We could instead train them at a blue collar job or at Harvard, and recover our investment millions of times over if we did it differently. Obviously something is wrong with this picture. One investment destroys, one empowers. We can start to empower people locally at a fraction of this cost.

We have the ingenuity locally to create a new business operating model for managing corrections and incarceration. We can review all contracts and make smart business corrections that help redirect taxpayer dollars back into the local market so the community gets the benefit of reinvestment multipliers. Divest from co-dependence on international jail contractor industries by using local food, practitioner and service providers. Rebuild the community business model so it is local focused, regenerative, and responsive to local needs and conditions.

Action 3: Do a True Needs Assessment, Fiscal Analysis, and Market SWOT Analysis.

Then you will have a basis upon which to talk to the taxpayers about a raise. Or maybe at that point we will all know if there can be more systems reductions. Until then, it is a waste of time. Taxpayers said no. No means NO. No more excuses. No more taxes. We need help to fix the jail. We need leaders to step forward now.

*Facts and statements can be verified by examination of public records and documents. They are available via sources such as: Whatcom County public records, through minutes of Whatcom County Council, in the Final Environmental Impact Statement process from 2010-2013, in the Incarceration Prevention & Reduction Task Force minutes, audios and handouts, in Bellingham City Council public records, in the Noble Cause Corruption documents filed with the Public Disclosure Commission on April 27, 2016 and currently accessible online in articles called the Illusion of Inclusion series written by Juliette Daniels, and by other investigative writers such as Tip Johnson, David Camp at, and from extensive filings by the

This Noble Cause Corruption report is large – 196 pages. It is loaded here in three different PDF files since the files were cumbersome to email and download. There are many items of evidence and graphics inside the three Red, White and Yellow flaggeds Addendums 1-2-3.

This report was compiled and written by Joy Gilfilen, the President of the Restorative Community Coalition. Her goal was to provide a compendium of evidence to the Washington State Public Disclosure Commission and the WA State Attorney General’s Office to back up the original complaint filed by the 15 different people in the 2015 PDC Case #1122 related to Whatcom County Jail Tax on the ballot. This was a complex case that had civil rights and ethics issues included together with specific complaints about the misuse of facilities by the elected officials who were running the campaign and violations related to the illegal mailer sent out by the Whatcom County corporation to taxpayers. That mailer was delivered the same weekend that the ballots were delivered, and the mailer was sent to specific lists of select voters.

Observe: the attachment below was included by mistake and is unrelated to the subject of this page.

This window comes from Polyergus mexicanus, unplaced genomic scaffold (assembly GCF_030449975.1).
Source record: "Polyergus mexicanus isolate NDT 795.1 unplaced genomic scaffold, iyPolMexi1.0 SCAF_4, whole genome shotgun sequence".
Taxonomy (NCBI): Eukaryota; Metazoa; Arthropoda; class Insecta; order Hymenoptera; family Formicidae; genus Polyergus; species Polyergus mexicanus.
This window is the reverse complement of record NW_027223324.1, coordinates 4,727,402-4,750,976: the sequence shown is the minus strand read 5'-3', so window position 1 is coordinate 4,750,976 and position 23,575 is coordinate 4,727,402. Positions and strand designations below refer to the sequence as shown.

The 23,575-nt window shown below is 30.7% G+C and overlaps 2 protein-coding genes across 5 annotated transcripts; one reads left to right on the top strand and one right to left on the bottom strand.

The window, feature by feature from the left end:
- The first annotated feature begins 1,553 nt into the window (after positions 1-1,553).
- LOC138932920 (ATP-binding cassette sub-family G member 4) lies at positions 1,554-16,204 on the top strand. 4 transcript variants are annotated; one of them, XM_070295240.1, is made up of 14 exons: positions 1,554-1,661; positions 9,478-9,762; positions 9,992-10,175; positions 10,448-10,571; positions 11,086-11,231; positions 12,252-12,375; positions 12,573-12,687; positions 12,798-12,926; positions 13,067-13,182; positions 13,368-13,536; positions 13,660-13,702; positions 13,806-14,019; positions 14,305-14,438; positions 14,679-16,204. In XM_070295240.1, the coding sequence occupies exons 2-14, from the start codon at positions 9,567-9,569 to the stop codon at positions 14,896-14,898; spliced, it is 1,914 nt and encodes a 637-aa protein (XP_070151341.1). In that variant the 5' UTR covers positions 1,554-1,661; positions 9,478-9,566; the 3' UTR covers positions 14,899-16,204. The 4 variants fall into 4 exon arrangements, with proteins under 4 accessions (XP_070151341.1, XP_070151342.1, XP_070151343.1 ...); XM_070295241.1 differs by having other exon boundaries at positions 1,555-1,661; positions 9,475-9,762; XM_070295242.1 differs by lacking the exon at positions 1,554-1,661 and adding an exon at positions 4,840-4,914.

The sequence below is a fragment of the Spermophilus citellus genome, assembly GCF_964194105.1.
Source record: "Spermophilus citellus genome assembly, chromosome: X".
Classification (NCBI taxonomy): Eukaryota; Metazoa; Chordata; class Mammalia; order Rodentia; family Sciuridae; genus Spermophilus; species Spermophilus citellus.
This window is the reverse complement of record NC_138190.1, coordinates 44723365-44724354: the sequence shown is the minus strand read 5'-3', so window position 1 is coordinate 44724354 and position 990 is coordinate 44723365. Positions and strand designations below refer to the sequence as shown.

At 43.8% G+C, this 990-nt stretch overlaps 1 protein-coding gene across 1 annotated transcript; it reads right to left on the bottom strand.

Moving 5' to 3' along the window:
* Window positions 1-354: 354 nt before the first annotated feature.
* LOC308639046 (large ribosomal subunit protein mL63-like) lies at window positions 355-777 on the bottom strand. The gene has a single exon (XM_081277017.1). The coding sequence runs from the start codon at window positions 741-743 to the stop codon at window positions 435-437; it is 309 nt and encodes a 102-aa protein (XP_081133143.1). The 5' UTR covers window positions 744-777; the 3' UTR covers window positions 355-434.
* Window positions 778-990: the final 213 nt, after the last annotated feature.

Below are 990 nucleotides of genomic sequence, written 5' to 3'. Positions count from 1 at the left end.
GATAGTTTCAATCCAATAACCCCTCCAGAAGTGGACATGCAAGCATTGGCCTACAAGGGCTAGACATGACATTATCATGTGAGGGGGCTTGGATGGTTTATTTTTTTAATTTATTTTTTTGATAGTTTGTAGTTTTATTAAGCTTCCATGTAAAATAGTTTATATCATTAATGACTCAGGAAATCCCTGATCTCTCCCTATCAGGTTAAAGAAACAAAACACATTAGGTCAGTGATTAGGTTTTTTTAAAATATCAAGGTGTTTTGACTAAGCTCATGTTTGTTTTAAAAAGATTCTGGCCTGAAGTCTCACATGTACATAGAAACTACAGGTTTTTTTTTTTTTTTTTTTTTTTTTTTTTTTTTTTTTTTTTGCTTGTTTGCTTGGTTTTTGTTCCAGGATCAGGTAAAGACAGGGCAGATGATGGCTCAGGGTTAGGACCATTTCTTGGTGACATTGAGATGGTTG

PDC Case #1122 was filed against the Whatcom County Prosecutor, the Whatcom County Executive and the Whatcom County Sheriff alleging that the way that these top three elected law enforcement officials were operating the jail tax campaign in violation of election law. Ultimately, this was took a good year to investigate by the State, and County Executive Jack Louws was found to be responsible and in violation of State Campaign Laws. He was fined $1000 personally, with $500 held for a probationary period of five years from the finding. The determination is still available on the PDC website, and is downloadable as a PDF with 1031 pages.

This Noble Cause Corruption still stands as a taxpayer’s report of facts about how these top 3 officials worked together to go around the taxpayer’s who were simply asking for transparency and for their concerns to be addressed during the campaign to pass the tax. Subsequently that 2015 tax failed; and the Executive Branch teamed up again, to try to compel the taxpayers to pass a tax in 2017 – for the same plan. That tax, was rejected by the taxpayers. The taxpayers have clearly spoken that they was justice system reform and a reduction in incarceration rates.

Discover why Whatcom County is A Pioneer in jail reform.
Our Community refuses to endorse mass incarceration, because privateering is the business model that underlays it. It creates A profiteering motive that undercuts the local economy, harms citizens and their families, consumes taxpayer dollars and creates poverty. This is born out by statistics and deep research. This video is A short course that explains the problem to the average person. This powerpoint was created for civic education, so that the community could understand the school to prison pipeline from a business standpoint.

Please say no to building bigger jails and instead invest in restorative economic solutions.


To: Whatcom County Council and Council Members for the Lummi and Nooksack Nations
Council Members from Bellingham, Ferndale, Lynden, Nooksack, Everson, Blaine, Sumas

From: Joy Gilfilen, President
Restorative Community Coalition

RE: Please pass a vote of No Confidence – Urgent Call to Action to Fix the Jail

Council members, our Whatcom County Charter calls for a balance of power between branches of government to be maintained1. Today this balance has been distorted to allow the Executive Branch of Whatcom County Government unprecedented power. That is a problem only rectified if the local legislative, judicial and municipal branches of government do their part to hold this Executive Branch accountable to their oaths of office.